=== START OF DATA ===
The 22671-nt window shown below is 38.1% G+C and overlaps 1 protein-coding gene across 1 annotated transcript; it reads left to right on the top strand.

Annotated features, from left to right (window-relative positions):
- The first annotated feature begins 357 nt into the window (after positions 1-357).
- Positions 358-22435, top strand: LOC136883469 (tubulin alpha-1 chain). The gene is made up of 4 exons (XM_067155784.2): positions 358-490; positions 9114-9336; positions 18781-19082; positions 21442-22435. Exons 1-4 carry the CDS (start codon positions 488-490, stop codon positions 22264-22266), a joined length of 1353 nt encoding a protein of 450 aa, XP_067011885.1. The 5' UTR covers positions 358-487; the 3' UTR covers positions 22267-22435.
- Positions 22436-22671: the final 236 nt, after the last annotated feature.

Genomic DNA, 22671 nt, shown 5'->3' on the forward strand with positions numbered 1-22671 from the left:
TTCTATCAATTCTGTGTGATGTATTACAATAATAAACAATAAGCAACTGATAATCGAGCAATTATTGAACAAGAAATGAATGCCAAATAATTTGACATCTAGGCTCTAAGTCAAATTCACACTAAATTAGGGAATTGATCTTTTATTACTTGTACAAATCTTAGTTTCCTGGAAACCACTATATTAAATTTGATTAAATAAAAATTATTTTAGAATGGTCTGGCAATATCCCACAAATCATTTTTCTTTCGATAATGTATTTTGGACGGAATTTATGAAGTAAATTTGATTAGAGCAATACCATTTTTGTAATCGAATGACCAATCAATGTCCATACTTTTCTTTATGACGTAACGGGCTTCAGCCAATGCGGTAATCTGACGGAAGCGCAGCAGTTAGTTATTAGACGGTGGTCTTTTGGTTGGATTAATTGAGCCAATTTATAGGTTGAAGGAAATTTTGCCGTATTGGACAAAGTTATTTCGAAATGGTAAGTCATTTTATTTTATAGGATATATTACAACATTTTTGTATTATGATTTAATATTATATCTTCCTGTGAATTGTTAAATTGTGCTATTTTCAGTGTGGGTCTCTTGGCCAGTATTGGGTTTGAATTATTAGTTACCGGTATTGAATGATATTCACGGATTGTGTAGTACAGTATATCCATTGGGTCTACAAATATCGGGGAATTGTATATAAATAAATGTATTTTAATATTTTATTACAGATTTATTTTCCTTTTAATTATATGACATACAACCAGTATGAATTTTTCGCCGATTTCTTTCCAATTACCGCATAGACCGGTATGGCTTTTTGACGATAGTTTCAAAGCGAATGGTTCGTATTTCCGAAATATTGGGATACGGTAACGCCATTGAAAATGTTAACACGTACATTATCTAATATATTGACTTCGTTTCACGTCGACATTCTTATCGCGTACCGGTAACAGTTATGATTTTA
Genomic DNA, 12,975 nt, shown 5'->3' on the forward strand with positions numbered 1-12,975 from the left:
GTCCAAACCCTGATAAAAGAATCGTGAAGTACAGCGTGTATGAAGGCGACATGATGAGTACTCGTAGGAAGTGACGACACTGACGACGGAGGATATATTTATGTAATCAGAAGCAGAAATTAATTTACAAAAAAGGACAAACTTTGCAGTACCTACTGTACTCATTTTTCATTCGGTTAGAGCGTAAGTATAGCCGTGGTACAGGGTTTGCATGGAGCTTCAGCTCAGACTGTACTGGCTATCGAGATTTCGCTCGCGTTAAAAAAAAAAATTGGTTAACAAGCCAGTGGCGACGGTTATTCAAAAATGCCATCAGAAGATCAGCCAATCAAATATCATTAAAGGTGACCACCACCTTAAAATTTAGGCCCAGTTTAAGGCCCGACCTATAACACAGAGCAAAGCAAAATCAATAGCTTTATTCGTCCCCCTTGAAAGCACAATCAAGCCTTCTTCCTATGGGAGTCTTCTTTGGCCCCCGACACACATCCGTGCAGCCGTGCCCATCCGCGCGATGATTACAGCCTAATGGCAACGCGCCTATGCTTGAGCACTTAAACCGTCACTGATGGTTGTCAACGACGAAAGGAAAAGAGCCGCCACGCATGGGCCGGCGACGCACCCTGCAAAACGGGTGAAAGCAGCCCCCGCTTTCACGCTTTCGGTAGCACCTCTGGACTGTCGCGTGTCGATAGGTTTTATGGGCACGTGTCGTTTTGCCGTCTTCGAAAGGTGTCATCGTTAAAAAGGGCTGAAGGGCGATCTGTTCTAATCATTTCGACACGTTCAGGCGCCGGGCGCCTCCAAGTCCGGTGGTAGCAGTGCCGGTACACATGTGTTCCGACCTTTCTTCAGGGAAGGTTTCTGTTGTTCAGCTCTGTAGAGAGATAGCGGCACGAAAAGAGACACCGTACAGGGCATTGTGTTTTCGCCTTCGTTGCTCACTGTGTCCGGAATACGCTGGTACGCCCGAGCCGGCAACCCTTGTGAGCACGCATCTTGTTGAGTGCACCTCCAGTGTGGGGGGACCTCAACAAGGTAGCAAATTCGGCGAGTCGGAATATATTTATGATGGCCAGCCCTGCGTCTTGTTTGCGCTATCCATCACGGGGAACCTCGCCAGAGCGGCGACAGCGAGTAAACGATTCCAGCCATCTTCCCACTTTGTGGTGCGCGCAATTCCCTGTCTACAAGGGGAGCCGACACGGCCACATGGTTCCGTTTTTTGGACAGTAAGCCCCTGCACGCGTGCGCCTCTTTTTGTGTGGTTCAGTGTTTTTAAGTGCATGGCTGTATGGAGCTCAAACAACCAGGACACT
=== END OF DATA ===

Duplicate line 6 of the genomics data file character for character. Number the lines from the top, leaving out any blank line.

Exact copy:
Genomic DNA, 22671 nt, shown 5'->3' on the forward strand with positions numbered 1-22671 from the left: